The NBA and the NBA Players Association have reached the 11th hour. Tonight's negotiating session in New York is essentially the final effort before the NBA will cancel the first two weeks of the regular season. The two sides -- each represented by much smaller factions than some of the recent meetings -- met for six hours on Sunday night. Upon emerging from that bargaining session, neither side would comment except to say a deal wasn't reached and they would meet again on Monday night. After last week's meeting, NBA commissioner David Stern cancelled the remainder of the pre-season and said that if a deal wasn't reached (in structure, if not on paper) by Monday, he would be forced to cancel the first two weeks of the regular season. The NBA will hold off as long as possible before making that move because each chunk of cancellation is costing the league approximately $200 million. So if there is even the outside chance that a deal is on the horizon, that first chunk of cancellation will be delayed.
Tonight's bargaining session will likely either result in the aforementioned move for cancellation (which means we know each side has dug in its heels) or a delay in that announcement (which might mean a reason for hope).
Since the NBA first imposed the lockout on July 1, the two sides have really closed what was an enormous gap. If you're interested in the financials of the bargaining session and precisely where the two sides currently stand and exactly how a deal can be reached, check out this piece by CBS's Ken Berger, who has attended pretty much every bargaining session since this started: A potential deal.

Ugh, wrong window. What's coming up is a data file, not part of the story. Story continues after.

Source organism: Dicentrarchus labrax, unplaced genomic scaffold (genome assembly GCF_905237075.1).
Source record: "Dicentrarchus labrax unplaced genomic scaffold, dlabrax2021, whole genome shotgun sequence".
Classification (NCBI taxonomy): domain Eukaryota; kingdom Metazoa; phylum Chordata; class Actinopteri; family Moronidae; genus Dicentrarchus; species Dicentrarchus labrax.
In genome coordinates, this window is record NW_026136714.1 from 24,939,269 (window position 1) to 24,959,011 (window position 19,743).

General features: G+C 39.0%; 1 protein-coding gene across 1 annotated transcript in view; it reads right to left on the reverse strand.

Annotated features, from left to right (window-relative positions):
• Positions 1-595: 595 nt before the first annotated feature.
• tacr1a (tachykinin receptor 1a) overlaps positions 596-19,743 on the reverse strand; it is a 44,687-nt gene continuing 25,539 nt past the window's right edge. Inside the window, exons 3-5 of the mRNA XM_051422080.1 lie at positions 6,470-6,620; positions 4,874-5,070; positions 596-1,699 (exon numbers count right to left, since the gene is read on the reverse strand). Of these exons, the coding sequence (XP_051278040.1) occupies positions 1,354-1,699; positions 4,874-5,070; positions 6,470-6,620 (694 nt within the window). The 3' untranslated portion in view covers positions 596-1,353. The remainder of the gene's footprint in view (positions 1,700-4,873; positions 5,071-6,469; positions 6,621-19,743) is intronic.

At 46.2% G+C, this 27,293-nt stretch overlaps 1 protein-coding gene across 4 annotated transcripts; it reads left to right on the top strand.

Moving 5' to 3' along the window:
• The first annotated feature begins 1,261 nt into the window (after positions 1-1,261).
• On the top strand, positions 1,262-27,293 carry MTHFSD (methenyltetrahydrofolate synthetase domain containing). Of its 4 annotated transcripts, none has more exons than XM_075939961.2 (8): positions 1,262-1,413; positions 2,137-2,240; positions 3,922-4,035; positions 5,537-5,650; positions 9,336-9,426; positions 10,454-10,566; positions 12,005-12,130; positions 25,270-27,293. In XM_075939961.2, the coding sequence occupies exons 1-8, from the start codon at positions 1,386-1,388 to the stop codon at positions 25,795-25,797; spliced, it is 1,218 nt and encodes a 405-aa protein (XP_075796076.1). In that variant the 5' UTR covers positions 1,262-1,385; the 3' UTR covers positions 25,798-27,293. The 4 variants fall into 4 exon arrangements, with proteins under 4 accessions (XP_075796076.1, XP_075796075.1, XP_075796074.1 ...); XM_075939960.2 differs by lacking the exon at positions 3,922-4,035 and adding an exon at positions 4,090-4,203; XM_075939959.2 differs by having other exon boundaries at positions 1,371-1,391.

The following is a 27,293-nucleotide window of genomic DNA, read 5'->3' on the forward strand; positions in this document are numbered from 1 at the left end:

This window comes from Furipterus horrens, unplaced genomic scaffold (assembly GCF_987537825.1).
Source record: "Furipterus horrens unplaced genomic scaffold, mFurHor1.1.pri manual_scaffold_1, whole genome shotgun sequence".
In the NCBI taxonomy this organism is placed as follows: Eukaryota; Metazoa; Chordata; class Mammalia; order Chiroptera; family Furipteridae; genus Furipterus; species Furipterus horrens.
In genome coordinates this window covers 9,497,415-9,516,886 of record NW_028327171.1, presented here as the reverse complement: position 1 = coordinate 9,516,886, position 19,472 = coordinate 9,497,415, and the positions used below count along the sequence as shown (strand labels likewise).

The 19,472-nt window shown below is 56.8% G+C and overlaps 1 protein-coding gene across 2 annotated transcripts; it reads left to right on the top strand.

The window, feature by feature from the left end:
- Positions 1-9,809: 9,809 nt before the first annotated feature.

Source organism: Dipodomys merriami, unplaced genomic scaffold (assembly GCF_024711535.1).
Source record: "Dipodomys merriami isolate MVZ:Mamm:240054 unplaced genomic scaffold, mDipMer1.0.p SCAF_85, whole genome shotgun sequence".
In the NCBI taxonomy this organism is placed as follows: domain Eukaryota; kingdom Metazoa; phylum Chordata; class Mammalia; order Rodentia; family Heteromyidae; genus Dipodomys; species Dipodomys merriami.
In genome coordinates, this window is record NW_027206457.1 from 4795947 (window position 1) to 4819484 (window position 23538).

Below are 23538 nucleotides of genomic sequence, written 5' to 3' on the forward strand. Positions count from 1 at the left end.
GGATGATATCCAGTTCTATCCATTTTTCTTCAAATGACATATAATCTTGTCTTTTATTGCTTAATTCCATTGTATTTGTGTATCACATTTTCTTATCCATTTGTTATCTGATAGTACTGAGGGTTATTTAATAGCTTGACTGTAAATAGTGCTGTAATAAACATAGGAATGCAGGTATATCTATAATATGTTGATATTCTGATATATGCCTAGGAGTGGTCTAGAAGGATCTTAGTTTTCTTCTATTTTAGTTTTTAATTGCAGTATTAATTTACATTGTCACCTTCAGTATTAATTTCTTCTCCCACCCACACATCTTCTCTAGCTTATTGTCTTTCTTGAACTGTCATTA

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Although NBA lockout talk has dominated the basketball discussion (when there actually has been basketball discussion, as the league has very quickly fallen to the wayside in terms of public consciousness), there has been some movement on the Sixers' front, as well.
* The NBA Board of Governors still must approve the sale of the Sixers from Comcast-Spectacor to a group of investors led by billionaire Joshua Harris. Although at first the target date for this approval was mid-August, it seems this order of business was moved to the back burner (obviously) in favor of focusing on these lockout negotiations. It's impossible to pinpoint exactly when the Board of Governors will get around to approving the sale (meaning then Harris and the new owners will speak publically), but according to a source, it's possible this move is completed sometime this week. It's not guaranteed, but it's possible.
*Current Sixers general manager Ed Stefanski is a finalist for the GM job with the Toronto Raptors. As we wrote two months ago -- you can find that blog post here: Stefanski to Toronto -- Stefanski's time with the Sixers is almost certainly coming to a close. The front office has been fully stocked for the past 15 months and with the addition of Jason Levien (part of the ownership team, former asst. GM of the Sacramento Kings), there are just too many decision makers already in the Sixers front office. Stefanski is one of two finalists for the Raptors' No. 2 position, behind president Bryan Colangelo. Stefanski has also been targeted by the Portland Trail Blazers, as reported by the Oregonian, so it's highly unlikely that he returns to the Sixers this upcoming season -- whenever that might be.
*At the beginning of September, Sixers coach Doug Collins brought in a number of assistant coaching candidates to replace Quin Snyder, who moved to the Los Angeles Lakers. Collins is expected to hire Jeff Capel, Sr., father of Jeff Capel, Jr. who played at Duke with Collins' son, Chris. The hire won't be made official until the sale of the team is made official. Collins' coaching staff now includes Michael Curry, Brian James, Aaron McKie, and Capel.
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